Into the Darkness . . .

Last week I asked the question why would God want to become human? The answer the Bible gives involves a sobering truth that is uncomfortable and disturbing.

The long dark nights of winter in the northern hemisphere point us to the moral darkness of the human soul. Despite the many optimistic voices we hear, deep down we are much more pessimistic. We may rarely express our deep-seated pessimism, but in our truly honest moments it haunts us and disturbs us deeply.

The dark side of Christmas is most forcefully illustrated by the Massacre of the Innocents. What drove King Herod to murder every baby boy in Bethlehem around the time of Jesus’ birth? (Mat. 2:16-18) It reminded Matthew as he wrote his gospel account of the prophet Jeremiah’s words half a millennium earlier. There was bitter weeping that night for every mother in Bethlehem. (Mat. 2:8, cf Jer. 31:15)

Jeremiah had earlier written,

The heart is more deceitful than all else
And is desperately sick;
Who can understand it?
(Jer. 17:9)

Who indeed could fathom the motives that would murder innocent children?

Colour photograph of sunrise at the Bush foot, Co Antrim, Northern Ireland

Sunrise over the Bush foot, Co Antrim, Northern Ireland, by Peter F. Whyte, 2009.

But lest we consider the darkness of Herod’s soul unusual and unique, John reminds us that such moral darkness is a universal human condition. Speaking of Jesus he says,
“in him was life, and the life was the light of men. And the light shines in the darkness and the darkness did not overpower it. . . . There was the true light which, coming into the world, enlightens every person.” (Jn. 1:4,5,9)
We cannot escape the conclusion that we share Herod’s moral darkness, even though his terrible deed is repellent and repugnant to us.

In our truly honest moments we must agree with Jeremiah’s assessment of our deceitful hearts. We know our deep sickness. And we feel hopelessly inadequate to deal with it. Our condition is terminal. The Bible calls it sin, and we do well to feel inadequate in the face of it.

But Advent is a time to remember Hope. The first human sin, for all its seeming hopelessness, led to a great promise of hope. Though God pronounced deserved judgment on our first parents, he gave them an incredibly hopeful promise. Addressing the one who had infected the human race with such a deadly condition he said,

And I will put emnity
Between you and the woman,
And between your offspring and her offspring
He shall bruise you on the head
And you shall bruise him on the heel.
(Gen. 3:15)

So hopeful is this promise that Christian theologians call it the Proto Evangelium, the First Gospel, the Initial Good News.

What this promise meant was that the problem of sin would be dealt with once and for all by a future human being. This deliverer would be human, and his deliverance decisive. In the face of the moral darkness of sin, we could be hopeful, not hopeless.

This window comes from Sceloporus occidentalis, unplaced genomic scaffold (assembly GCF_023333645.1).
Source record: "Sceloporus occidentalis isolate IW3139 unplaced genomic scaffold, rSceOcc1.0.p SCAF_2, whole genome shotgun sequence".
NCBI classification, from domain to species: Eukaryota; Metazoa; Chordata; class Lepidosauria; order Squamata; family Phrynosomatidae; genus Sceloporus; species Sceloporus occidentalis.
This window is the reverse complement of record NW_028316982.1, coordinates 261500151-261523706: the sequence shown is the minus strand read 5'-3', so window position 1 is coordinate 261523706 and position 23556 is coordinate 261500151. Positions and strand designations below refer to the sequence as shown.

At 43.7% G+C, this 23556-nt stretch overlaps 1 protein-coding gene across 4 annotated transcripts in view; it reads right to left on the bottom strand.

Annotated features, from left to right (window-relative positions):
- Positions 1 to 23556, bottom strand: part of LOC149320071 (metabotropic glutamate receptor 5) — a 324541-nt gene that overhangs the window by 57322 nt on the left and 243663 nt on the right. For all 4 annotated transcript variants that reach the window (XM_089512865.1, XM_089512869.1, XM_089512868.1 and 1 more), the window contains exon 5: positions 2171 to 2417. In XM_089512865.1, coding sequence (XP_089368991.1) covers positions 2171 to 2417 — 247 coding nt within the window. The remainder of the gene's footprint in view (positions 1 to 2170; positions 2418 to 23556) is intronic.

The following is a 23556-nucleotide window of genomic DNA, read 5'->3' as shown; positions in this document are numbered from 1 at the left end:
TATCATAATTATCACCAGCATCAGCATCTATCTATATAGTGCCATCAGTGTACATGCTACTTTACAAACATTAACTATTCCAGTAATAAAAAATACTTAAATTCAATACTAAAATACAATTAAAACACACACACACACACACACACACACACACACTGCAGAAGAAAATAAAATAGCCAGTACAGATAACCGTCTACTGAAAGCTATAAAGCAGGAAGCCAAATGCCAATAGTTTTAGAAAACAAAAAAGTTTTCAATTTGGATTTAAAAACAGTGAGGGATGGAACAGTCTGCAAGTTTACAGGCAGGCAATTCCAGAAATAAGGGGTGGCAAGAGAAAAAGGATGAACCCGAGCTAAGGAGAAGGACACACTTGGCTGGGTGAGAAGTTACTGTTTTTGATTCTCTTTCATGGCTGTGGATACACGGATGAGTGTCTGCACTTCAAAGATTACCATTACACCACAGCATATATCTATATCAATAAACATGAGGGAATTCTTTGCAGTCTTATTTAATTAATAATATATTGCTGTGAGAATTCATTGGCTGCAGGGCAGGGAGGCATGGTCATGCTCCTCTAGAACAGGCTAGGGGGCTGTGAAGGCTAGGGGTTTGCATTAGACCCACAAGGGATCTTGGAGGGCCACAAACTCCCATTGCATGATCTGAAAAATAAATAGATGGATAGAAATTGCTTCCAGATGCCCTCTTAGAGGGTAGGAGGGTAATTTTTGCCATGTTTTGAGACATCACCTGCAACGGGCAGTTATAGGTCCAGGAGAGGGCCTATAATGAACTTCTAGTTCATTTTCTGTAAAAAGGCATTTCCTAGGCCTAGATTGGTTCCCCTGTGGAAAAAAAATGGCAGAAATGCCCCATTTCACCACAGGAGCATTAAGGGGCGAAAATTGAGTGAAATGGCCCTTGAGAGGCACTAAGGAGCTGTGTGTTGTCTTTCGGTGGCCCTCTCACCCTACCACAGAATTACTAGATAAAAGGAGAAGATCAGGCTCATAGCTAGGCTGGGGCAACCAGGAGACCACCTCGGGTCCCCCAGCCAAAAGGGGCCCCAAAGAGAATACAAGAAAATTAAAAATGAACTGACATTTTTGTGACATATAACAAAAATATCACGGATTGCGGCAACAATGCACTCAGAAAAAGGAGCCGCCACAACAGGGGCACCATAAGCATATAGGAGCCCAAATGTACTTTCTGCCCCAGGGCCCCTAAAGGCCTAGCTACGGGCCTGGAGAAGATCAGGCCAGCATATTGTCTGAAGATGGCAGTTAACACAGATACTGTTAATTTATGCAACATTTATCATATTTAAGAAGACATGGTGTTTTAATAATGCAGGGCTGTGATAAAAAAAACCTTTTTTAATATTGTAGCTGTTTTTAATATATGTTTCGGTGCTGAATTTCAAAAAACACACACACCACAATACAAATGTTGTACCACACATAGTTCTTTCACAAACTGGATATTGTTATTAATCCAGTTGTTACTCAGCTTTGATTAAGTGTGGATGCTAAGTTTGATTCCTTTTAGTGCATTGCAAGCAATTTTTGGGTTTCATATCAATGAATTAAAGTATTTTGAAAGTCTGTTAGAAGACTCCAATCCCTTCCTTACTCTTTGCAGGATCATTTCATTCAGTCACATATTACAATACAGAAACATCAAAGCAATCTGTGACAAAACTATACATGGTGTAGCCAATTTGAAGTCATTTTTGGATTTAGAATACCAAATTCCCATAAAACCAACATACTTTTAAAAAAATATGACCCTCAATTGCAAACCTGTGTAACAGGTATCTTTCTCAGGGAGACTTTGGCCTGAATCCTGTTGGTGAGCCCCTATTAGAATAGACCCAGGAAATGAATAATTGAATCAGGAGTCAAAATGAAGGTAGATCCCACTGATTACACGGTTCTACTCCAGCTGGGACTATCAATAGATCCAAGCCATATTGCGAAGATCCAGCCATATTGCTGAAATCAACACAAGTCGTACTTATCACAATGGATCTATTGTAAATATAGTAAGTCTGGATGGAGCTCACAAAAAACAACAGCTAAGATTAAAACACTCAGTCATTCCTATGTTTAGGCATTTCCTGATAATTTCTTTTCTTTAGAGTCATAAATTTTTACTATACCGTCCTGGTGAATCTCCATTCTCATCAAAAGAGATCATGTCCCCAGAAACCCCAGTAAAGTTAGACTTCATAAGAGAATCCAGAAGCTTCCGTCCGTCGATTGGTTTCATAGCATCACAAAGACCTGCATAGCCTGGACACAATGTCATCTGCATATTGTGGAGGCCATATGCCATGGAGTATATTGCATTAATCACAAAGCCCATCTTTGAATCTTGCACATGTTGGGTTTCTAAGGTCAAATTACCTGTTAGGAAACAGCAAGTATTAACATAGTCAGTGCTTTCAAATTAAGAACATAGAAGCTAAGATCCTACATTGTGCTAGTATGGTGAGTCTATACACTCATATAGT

And yet centuries passed without the appearance of this promised deliverer. The second human generation brought murder into our world. And within a millennium the moral darkness of the human race had developed into such radical corruption that God found it necessary to destroy all but eight human beings (Gen. 6–9).

Bible history honestly portrays human scheming, lying, murder, rape, incest, cruelty and torture. But running through the account are reminders of that first hope. A thoughtful reading of the account cannot but lead one to the conclusion that delivering on the promise will be a tall order for God.

But deliver he does. Jesus is God’s deliverer, the fulfilment of God’s promise.

Why would God want to become human? Because he had a promise to keep. He promised an effective human deliverer, and none could be found suitable. John’s gospel account talks about the pervasive reality of sin and our inability to cure it ourselves.

If God would make good on his promise he would have to become a human being himself and turn back the darkness. Advent is a reminder that Jesus Christ is that human being. As John puts it, “the Word became flesh and dwelt among us.” (Jn. 1:14)

But this was no plan B. It had been God’s intention all along. A careful reading of the unfolding of the promise through the pages of the Bible shows that only a man who was God could ever have fulfilled the promise.

If we would know the reality of hope in a seemingly hopeless world we must place our trust in Jesus. That’s the reason John wrote his gospel account. Why not reread it this week and look out for all the reasons John gives why you should hope in Jesus and place your trust in him.


This was first posted at Gilnahirk Baptist Web site on 6 Dec 2009.

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